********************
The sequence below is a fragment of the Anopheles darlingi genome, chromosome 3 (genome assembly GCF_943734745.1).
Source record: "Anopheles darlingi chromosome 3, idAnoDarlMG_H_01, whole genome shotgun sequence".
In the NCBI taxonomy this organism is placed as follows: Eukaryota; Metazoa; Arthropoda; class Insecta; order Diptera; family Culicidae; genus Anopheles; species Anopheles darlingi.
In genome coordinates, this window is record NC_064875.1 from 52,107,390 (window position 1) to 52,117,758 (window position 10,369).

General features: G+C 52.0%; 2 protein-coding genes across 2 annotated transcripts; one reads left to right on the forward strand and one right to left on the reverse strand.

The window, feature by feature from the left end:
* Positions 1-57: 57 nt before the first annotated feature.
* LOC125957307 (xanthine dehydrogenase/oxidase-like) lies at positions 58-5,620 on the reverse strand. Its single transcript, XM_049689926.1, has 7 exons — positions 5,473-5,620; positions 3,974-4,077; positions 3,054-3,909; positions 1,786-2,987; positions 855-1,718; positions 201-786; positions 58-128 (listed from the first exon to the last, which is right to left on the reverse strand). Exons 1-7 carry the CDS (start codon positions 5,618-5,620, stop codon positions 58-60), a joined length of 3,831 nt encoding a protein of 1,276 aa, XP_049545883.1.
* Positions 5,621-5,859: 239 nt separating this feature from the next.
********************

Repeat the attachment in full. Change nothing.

The sequence below is a fragment of the Anopheles darlingi genome, chromosome 3 (genome assembly GCF_943734745.1).
Source record: "Anopheles darlingi chromosome 3, idAnoDarlMG_H_01, whole genome shotgun sequence".
In the NCBI taxonomy this organism is placed as follows: Eukaryota; Metazoa; Arthropoda; class Insecta; order Diptera; family Culicidae; genus Anopheles; species Anopheles darlingi.
In genome coordinates, this window is record NC_064875.1 from 52,107,390 (window position 1) to 52,117,758 (window position 10,369).

General features: G+C 52.0%; 2 protein-coding genes across 2 annotated transcripts; one reads left to right on the forward strand and one right to left on the reverse strand.

The window, feature by feature from the left end:
* Positions 1-57: 57 nt before the first annotated feature.
* LOC125957307 (xanthine dehydrogenase/oxidase-like) lies at positions 58-5,620 on the reverse strand. Its single transcript, XM_049689926.1, has 7 exons — positions 5,473-5,620; positions 3,974-4,077; positions 3,054-3,909; positions 1,786-2,987; positions 855-1,718; positions 201-786; positions 58-128 (listed from the first exon to the last, which is right to left on the reverse strand). Exons 1-7 carry the CDS (start codon positions 5,618-5,620, stop codon positions 58-60), a joined length of 3,831 nt encoding a protein of 1,276 aa, XP_049545883.1.
* Positions 5,621-5,859: 239 nt separating this feature from the next.